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Archean TTG rock outcrop in Kongling Complex, South China Craton. The white TTG rock body is intruded by dark mafic dikes, as well as light color felsic dikes. The mafic minerals in the TTG rock body, possibly biotite, were weathered, which introduced a brownish coating on the TTG rock surface.

Tonalite–trondhjemite–granodiorite (TTG) rocks are intrusive rocks with typical granitic composition (quartz and feldspar) but containing only a small portion of potassium feldspar. Tonalite, trondhjemite, and granodiorite often occur together in geological records, indicating similar petrogenetic processes. Post Archean (after 2.5 Ga) TTG rocks are present in arc-related batholiths, as well as in ophiolites (although of a small proportion), while Archean TTG rocks are major components of Archean cratons.


The quartz percentage among felsic minerals in TTG rocks is usually larger than 20% but less than 60%. In tonalite and trondhjemite, more than 90% of the feldspars are plagioclase, while in granodiorite, this number is between 65% and 90%. Trondhjemite is a special kind of tonalite, with most of the plagioclase in the rock being oligoclase. The major accessory minerals of TTG rocks include biotite, amphiboles (e.g. hornblende), epidote, and zircon. Geochemically, TTG rocks often have a high silica (SiO2) content (commonly over 70 percent SiO2), high Na2O content (with low K2O/Na2O ratio) compared to other plutonic rocks, and low ferromagnesian element content (the weight percentage of Fe2O3, MgO, MnO2, TiO2 added together commonly smaller than 5%).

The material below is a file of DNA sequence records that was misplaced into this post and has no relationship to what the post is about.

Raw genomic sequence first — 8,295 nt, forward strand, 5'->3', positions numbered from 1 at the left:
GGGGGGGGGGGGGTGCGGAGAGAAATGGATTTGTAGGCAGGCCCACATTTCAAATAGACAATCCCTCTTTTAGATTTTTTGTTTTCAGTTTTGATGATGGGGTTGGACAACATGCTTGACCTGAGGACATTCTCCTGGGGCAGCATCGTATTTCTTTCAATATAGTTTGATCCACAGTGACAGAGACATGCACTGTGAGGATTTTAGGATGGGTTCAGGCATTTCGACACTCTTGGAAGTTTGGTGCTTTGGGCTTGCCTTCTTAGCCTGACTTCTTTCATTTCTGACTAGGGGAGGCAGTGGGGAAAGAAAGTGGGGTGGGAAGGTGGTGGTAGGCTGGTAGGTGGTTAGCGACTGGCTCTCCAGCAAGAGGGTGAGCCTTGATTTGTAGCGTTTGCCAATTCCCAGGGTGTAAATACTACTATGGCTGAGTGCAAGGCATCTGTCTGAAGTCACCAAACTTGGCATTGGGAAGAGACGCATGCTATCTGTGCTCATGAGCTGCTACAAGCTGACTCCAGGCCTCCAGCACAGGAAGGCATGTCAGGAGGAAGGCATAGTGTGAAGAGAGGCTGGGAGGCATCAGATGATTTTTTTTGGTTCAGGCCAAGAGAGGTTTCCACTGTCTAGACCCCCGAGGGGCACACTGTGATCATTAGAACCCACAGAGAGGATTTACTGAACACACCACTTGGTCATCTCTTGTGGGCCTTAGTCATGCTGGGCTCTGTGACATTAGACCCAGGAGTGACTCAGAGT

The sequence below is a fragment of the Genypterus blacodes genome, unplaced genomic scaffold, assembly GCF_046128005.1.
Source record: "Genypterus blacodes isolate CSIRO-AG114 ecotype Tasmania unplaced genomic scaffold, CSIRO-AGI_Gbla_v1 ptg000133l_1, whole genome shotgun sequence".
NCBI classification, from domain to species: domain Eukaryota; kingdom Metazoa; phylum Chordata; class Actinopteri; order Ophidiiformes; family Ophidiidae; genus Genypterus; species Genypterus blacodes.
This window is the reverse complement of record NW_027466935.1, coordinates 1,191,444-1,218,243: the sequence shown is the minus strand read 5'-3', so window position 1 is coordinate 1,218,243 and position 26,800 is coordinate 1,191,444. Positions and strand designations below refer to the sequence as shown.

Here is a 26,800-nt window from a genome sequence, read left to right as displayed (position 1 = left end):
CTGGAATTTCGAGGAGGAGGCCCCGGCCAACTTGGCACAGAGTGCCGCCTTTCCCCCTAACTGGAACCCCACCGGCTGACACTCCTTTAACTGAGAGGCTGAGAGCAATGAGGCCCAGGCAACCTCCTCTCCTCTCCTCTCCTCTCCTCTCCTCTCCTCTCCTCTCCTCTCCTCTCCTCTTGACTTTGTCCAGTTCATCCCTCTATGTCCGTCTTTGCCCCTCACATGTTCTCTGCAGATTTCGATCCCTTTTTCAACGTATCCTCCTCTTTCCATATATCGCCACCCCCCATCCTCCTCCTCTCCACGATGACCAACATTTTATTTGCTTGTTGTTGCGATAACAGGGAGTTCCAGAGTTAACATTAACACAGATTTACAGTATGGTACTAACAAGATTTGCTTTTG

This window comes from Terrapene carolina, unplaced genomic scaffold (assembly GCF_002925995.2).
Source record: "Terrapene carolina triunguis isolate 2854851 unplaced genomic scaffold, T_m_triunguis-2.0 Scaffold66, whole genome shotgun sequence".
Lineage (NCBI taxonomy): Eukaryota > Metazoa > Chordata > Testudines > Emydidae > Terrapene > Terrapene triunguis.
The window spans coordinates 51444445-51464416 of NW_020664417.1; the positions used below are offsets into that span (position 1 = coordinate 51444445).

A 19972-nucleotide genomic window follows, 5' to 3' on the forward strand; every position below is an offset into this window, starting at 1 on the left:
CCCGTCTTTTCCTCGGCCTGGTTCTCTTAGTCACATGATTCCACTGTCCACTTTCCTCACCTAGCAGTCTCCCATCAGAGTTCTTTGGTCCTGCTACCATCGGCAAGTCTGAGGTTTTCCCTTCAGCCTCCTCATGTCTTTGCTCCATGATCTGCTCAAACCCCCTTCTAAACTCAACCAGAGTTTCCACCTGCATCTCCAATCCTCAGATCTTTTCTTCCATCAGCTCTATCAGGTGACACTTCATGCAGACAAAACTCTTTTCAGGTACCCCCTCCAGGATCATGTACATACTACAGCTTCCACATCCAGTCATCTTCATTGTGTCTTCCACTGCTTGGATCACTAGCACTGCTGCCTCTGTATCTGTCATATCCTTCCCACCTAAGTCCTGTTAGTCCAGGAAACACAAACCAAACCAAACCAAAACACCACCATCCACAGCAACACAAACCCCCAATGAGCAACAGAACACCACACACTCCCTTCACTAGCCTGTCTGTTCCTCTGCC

Post Archean TTG Rocks

Post Archean TTG rocks are commonly found in arc settings, especially in continental arcs. Ophiolite also contains a small amount of TTG rocks.

Continental arc TTG rocks

Continental arc TTG rocks are often associated with gabbro, diorite, and granite, which forms a plutonic sequence in batholiths. They are formed by hundred of plutons that directly related to subduction. For example, Coastal Batholith of Peru consists of 7 ~ 16% gabbro and diorite, 48 ~ 60% tonalite (including trondhjemite), and 20 ~ 30% granodiorite, with 1 ~ 4% granite. These TTG rocks in continental arc batholiths may partially originate from the magma differentiation (i.e. fractional crystallisation) of the subduction induced mantle wedge melt at depth. However, the large volume of such TTG rocks infer their major generation mechanism is by the crustal thickening induced partial melting of the former gabbroic underplate at the base of the continental crust. Tonalitic composition rock crystallised first before the magma differentiated to granodioritic and later granitic composition at a shallow depth. Some island arc plutonic roots also have TTG rocks, e.g. Tobago, but they are rarely exposed.

TTG rocks in ophiolite

Tonalites (including trondhjemites) can be found above the layered gabbro section in ophiolites, below or within sheeted dykes. They are often irregular in shape and produced by magma differentiation.

Archean TTG rocks

TTG rock sample (Tsawela gneiss) with foliation from the Kaapvaal Craton, South Africa. The white minerals are plagioclase; the light grey ones are quartz; the dark, greenish ones are biotite and hornblende, which developed foliation.

Archean TTG rocks appear to be strongly deformed grey gneiss, showing banding, lineation, and other metamorphic structures, whose protoliths were intrusive rocks. TTG rock is one of the major rock types in Archean cratons.